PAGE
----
In the judgment, Mullins J. provided an overview of the law regarding Norwich Orders. A Norwich Order is an equitable remedy that compels third parties to disclose or provide evidence that is necessary to commence a lawsuit. Sometimes referred to as discovery before a proceeding, this extraordinary remedy may be granted to enable the evaluation of a cause of action, identify a wrongdoer, or preserve evidence.2

The test for granting a Norwich Order was quoted as follows:

In deciding whether to grant the relief requested by Ms. Caryk, Mullins J. cited the Ontario Court of Appeal's decision in GEA Group AG v Ventra Group Co. et al.3 as the leading case regarding Norwich Orders. The test for granting a Norwich Order was quoted as follows:

  1. Has the applicant provided evidence sufficient to raise a valid, bona fide, or reasonable claim?
  2. Has the applicant a relationship with the person from whom the information is sought such that it establishes that she is somehow involved in the acts about which there is a complaint?
  3. Is the person the only practicable source of information available?
  4. Can the party be indemnified for costs of the disclosure?
  5. Do the interests of justice favour an order of disclosure?

Mullins J. also reviewed the decision of York University v Bell Canada Enterprises,5 where the Ontario Superior Court of Justice explained that Norwich Orders are an extraordinary, equitable, discretionary, and flexible remedy that should be exercised with caution.

Application to the Case

Considering the circumstances of the case, Mullins J. held that the interests of justice would not be well served by granting a Norwich Order.6 His ruling was based largely upon the state of affairs between the two women and the tenuous likelihood of claims being effectively advanced.7 Mullins J. took note of the fact that Mrs. Karlsson was the object of the allegedly defamatory online posts, and that Ms. Caryk did not seek disclosure from the women who initially accused her of cyberbullying.8 He also stated that Ms. Caryk's claims arose from accusations contained in an expired peace bond application, and that there was no evidence that Ms. Caryk was responsible for the defamatory online posts.9 He then concluded that information about the authorship of those posts would be best obtained from other sources, such as websites or service providers.10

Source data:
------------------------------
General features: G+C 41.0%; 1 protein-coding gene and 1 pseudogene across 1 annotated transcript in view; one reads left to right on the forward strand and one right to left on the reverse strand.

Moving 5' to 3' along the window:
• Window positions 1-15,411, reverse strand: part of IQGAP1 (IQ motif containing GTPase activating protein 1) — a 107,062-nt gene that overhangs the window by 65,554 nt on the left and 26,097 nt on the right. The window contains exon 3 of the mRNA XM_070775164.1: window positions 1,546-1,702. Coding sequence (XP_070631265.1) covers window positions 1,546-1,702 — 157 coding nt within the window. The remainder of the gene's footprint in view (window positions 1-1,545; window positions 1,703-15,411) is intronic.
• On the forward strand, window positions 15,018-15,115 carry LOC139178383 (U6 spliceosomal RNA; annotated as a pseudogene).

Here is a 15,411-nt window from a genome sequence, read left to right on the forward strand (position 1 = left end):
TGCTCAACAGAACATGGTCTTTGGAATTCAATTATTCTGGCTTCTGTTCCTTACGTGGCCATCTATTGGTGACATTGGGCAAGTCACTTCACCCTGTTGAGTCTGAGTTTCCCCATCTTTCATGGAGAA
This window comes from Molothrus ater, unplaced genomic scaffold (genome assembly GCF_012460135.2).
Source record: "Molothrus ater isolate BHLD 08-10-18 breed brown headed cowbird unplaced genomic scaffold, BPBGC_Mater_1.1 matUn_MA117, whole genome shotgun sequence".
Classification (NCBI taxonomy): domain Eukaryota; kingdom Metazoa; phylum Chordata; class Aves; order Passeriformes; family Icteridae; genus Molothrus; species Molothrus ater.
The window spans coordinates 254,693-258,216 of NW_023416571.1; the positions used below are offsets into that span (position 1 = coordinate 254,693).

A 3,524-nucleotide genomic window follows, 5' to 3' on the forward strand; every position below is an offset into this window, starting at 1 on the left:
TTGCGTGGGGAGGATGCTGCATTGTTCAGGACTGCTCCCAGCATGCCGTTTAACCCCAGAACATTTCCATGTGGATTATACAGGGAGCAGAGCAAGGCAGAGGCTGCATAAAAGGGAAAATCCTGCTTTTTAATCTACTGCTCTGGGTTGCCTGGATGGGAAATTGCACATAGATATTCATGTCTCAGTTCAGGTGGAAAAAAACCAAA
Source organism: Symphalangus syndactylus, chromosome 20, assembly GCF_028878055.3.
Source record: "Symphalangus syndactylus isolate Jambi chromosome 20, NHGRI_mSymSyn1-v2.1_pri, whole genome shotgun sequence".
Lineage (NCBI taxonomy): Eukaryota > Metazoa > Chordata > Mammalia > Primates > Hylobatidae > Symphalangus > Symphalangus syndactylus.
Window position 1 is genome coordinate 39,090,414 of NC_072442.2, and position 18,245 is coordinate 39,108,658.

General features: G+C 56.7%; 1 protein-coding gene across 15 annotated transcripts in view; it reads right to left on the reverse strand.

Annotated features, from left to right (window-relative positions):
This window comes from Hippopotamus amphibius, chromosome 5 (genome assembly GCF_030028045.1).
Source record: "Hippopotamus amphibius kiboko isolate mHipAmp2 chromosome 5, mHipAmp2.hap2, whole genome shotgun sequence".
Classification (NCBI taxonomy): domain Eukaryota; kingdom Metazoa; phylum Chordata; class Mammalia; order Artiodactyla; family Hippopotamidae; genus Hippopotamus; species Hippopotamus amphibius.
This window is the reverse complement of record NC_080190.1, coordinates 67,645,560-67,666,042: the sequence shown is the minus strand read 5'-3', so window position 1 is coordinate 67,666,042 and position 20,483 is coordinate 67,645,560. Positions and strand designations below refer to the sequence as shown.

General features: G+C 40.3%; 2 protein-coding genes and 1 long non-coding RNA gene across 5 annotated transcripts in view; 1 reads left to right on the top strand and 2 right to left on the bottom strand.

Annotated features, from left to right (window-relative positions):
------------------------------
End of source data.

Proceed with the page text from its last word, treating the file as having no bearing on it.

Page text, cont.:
In refusing to order costs, Mullins J. stated that while courts must respond appropriately to the new legal challenges raised by online communication, singular sensitivity to incautiously expressed words online should only involve courts in exceptional circumstances.11

Conclusions and Implications

This case serves as a reminder that Norwich Orders are purely discretionary remedies that are rarely awarded. It also gives the impression that courts take a flexible approach in applying the test for granting this type of relief. Such a remedy may not be attainable even in the face of allegations of cyberbullying. With the increased use of online and social media as platforms for cyberbullying, it will be interesting to see whether courts will become more inclined to grant Norwich Orders when one's reputation and character are at stake.


1 2018 ONSC 5739 [Caryk].
2 Ibid at para 15.
3 96 OR (3d) 481 [GEA].
4 Caryk, supra note 1 at para 16.
5 2009 CanLII 46447 (ON SC) [York University].
6 Caryk, supra note 1 at para 25.
7 Ibid.
8 Ibid at para 21.
9 Ibid at para 22.
10 Ibid at para 24.

11Ibid at para 26.